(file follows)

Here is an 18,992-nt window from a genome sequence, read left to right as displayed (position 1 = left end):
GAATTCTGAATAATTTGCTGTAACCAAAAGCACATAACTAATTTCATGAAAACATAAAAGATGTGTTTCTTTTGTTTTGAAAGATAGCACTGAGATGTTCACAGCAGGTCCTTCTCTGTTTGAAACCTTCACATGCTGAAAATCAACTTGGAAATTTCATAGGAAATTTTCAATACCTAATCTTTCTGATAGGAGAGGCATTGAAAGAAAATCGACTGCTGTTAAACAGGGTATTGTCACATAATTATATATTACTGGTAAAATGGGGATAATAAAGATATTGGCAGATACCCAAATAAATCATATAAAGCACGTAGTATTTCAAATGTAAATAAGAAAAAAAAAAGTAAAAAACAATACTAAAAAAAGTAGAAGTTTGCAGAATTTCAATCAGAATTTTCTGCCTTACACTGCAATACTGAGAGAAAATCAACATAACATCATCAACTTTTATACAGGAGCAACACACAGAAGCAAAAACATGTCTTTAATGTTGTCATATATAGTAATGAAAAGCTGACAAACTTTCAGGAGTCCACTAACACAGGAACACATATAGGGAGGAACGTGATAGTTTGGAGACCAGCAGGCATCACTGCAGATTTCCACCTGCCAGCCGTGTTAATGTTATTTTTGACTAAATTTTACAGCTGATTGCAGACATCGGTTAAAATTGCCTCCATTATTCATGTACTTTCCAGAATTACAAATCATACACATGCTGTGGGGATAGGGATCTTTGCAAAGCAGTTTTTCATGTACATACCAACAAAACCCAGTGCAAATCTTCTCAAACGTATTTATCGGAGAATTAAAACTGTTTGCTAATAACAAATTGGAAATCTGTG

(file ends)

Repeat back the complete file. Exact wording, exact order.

Here is an 18,992-nt window from a genome sequence, read left to right as displayed (position 1 = left end):
GAATTCTGAATAATTTGCTGTAACCAAAAGCACATAACTAATTTCATGAAAACATAAAAGATGTGTTTCTTTTGTTTTGAAAGATAGCACTGAGATGTTCACAGCAGGTCCTTCTCTGTTTGAAACCTTCACATGCTGAAAATCAACTTGGAAATTTCATAGGAAATTTTCAATACCTAATCTTTCTGATAGGAGAGGCATTGAAAGAAAATCGACTGCTGTTAAACAGGGTATTGTCACATAATTATATATTACTGGTAAAATGGGGATAATAAAGATATTGGCAGATACCCAAATAAATCATATAAAGCACGTAGTATTTCAAATGTAAATAAGAAAAAAAAAAGTAAAAAACAATACTAAAAAAAGTAGAAGTTTGCAGAATTTCAATCAGAATTTTCTGCCTTACACTGCAATACTGAGAGAAAATCAACATAACATCATCAACTTTTATACAGGAGCAACACACAGAAGCAAAAACATGTCTTTAATGTTGTCATATATAGTAATGAAAAGCTGACAAACTTTCAGGAGTCCACTAACACAGGAACACATATAGGGAGGAACGTGATAGTTTGGAGACCAGCAGGCATCACTGCAGATTTCCACCTGCCAGCCGTGTTAATGTTATTTTTGACTAAATTTTACAGCTGATTGCAGACATCGGTTAAAATTGCCTCCATTATTCATGTACTTTCCAGAATTACAAATCATACACATGCTGTGGGGATAGGGATCTTTGCAAAGCAGTTTTTCATGTACATACCAACAAAACCCAGTGCAAATCTTCTCAAACGTATTTATCGGAGAATTAAAACTGTTTGCTAATAACAAATTGGAAATCTGTG